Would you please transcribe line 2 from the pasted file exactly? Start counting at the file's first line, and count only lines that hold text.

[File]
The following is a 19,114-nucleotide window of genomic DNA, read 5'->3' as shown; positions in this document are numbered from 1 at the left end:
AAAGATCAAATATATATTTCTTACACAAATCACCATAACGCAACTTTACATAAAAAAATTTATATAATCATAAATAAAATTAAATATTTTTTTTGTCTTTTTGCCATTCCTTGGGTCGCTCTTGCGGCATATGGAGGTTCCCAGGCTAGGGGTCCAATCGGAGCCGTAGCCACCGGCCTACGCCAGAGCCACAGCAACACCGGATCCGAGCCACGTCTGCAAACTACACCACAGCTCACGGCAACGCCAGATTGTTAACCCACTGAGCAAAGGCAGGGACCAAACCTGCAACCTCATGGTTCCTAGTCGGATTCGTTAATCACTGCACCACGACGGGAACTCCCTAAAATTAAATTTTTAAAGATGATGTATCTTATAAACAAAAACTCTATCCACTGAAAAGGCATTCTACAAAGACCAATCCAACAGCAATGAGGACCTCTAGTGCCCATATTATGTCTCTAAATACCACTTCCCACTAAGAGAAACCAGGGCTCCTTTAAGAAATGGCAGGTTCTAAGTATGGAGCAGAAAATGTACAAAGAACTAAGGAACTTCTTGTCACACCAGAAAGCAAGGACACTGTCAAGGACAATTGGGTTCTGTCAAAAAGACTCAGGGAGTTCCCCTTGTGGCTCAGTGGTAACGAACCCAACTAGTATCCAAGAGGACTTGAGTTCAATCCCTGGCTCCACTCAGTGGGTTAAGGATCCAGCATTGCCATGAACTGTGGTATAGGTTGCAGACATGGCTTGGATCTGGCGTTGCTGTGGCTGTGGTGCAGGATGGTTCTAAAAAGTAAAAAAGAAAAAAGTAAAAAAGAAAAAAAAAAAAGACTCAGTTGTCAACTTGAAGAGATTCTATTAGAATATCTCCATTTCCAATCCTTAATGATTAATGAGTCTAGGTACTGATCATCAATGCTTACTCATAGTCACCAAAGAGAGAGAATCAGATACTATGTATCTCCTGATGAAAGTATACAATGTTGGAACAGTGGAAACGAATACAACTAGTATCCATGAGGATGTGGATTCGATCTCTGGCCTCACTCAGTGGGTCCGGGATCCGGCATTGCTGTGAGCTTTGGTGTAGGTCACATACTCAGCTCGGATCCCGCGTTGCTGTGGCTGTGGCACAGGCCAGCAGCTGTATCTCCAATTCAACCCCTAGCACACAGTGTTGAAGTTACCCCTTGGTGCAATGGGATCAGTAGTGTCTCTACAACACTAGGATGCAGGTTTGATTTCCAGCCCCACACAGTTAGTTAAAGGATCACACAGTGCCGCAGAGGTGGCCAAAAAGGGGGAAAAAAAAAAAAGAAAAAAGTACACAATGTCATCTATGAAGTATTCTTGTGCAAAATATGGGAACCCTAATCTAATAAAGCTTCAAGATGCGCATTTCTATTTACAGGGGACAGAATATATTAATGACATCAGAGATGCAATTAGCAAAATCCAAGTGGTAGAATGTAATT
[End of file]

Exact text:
AAAGATCAAATATATATTTCTTACACAAATCACCATAACGCAACTTTACATAAAAAAATTTATATAATCATAAATAAAATTAAATATTTTTTTTGTCTTTTTGCCATTCCTTGGGTCGCTCTTGCGGCATATGGAGGTTCCCAGGCTAGGGGTCCAATCGGAGCCGTAGCCACCGGCCTACGCCAGAGCCACAGCAACACCGGATCCGAGCCACGTCTGCAAACTACACCACAGCTCACGGCAACGCCAGATTGTTAACCCACTGAGCAAAGGCAGGGACCAAACCTGCAACCTCATGGTTCCTAGTCGGATTCGTTAATCACTGCACCACGACGGGAACTCCCTAAAATTAAATTTTTAAAGATGATGTATCTTATAAACAAAAACTCTATCCACTGAAAAGGCATTCTACAAAGACCAATCCAACAGCAATGAGGACCTCTAGTGCCCATATTATGTCTCTAAATACCACTTCCCACTAAGAGAAACCAGGGCTCCTTTAAGAAATGGCAGGTTCTAAGTATGGAGCAGAAAATGTACAAAGAACTAAGGAACTTCTTGTCACACCAGAAAGCAAGGACACTGTCAAGGACAATTGGGTTCTGTCAAAAAGACTCAGGGAGTTCCCCTTGTGGCTCAGTGGTAACGAACCCAACTAGTATCCAAGAGGACTTGAGTTCAATCCCTGGCTCCACTCAGTGGGTTAAGGATCCAGCATTGCCATGAACTGTGGTATAGGTTGCAGACATGGCTTGGATCTGGCGTTGCTGTGGCTGTGGTGCAGGATGGTTCTAAAAAGTAAAAAAGAAAAAAGTAAAAAAGAAAAAAAAAAAAGACTCAGTTGTCAACTTGAAGAGATTCTATTAGAATATCTCCATTTCCAATCCTTAATGATTAATGAGTCTAGGTACTGATCATCAATGCTTACTCATAGTCACCAAAGAGAGAGAATCAGATACTATGTATCTCCTGATGAAAGTATACAATGTTGGAACAGTGGAAACGAATACAACTAGTATCCATGAGGATGTGGATTCGATCTCTGGCCTCACTCAGTGGGTCCGGGATCCGGCATTGCTGTGAGCTTTGGTGTAGGTCACATACTCAGCTCGGATCCCGCGTTGCTGTGGCTGTGGCACAGGCCAGCAGCTGTATCTCCAATTCAACCCCTAGCACACAGTGTTGAAGTTACCCCTTGGTGCAATGGGATCAGTAGTGTCTCTACAACACTAGGATGCAGGTTTGATTTCCAGCCCCACACAGTTAGTTAAAGGATCACACAGTGCCGCAGAGGTGGCCAAAAAGGGGGAAAAAAAAAAAAGAAAAAAGTACACAATGTCATCTATGAAGTATTCTTGTGCAAAATATGGGAACCCTAATCTAATAAAGCTTCAAGATGCGCATTTCTATTTACAGGGGACAGAATATATTAATGACATCAGAGATGCAATTAGCAAAATCCAAGTGGTAGAATGTAATT